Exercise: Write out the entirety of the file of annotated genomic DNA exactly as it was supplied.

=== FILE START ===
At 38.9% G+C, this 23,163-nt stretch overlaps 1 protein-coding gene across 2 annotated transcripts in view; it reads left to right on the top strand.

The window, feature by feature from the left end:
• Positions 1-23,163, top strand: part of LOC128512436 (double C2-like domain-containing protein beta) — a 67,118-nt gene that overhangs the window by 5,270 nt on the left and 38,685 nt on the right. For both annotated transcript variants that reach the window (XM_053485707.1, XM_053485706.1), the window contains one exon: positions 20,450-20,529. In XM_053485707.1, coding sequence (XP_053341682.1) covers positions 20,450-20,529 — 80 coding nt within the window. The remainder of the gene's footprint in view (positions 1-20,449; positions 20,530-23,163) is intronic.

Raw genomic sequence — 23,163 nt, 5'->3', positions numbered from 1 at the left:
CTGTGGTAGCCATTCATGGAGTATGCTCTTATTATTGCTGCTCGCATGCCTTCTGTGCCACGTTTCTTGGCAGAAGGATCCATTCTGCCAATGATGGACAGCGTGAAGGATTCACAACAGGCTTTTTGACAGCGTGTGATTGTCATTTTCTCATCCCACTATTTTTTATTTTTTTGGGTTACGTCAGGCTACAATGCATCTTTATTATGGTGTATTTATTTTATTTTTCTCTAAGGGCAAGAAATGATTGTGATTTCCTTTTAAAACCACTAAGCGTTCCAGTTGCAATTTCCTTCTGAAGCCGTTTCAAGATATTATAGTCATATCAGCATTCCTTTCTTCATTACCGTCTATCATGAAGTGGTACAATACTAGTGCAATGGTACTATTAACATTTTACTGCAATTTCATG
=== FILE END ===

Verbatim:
At 38.9% G+C, this 23,163-nt stretch overlaps 1 protein-coding gene across 2 annotated transcripts in view; it reads left to right on the top strand.

The window, feature by feature from the left end:
• Positions 1-23,163, top strand: part of LOC128512436 (double C2-like domain-containing protein beta) — a 67,118-nt gene that overhangs the window by 5,270 nt on the left and 38,685 nt on the right. For both annotated transcript variants that reach the window (XM_053485707.1, XM_053485706.1), the window contains one exon: positions 20,450-20,529. In XM_053485707.1, coding sequence (XP_053341682.1) covers positions 20,450-20,529 — 80 coding nt within the window. The remainder of the gene's footprint in view (positions 1-20,449; positions 20,530-23,163) is intronic.

Raw genomic sequence — 23,163 nt, 5'->3', positions numbered from 1 at the left:
CTGTGGTAGCCATTCATGGAGTATGCTCTTATTATTGCTGCTCGCATGCCTTCTGTGCCACGTTTCTTGGCAGAAGGATCCATTCTGCCAATGATGGACAGCGTGAAGGATTCACAACAGGCTTTTTGACAGCGTGTGATTGTCATTTTCTCATCCCACTATTTTTTATTTTTTTGGGTTACGTCAGGCTACAATGCATCTTTATTATGGTGTATTTATTTTATTTTTCTCTAAGGGCAAGAAATGATTGTGATTTCCTTTTAAAACCACTAAGCGTTCCAGTTGCAATTTCCTTCTGAAGCCGTTTCAAGATATTATAGTCATATCAGCATTCCTTTCTTCATTACCGTCTATCATGAAGTGGTACAATACTAGTGCAATGGTACTATTAACATTTTACTGCAATTTCATG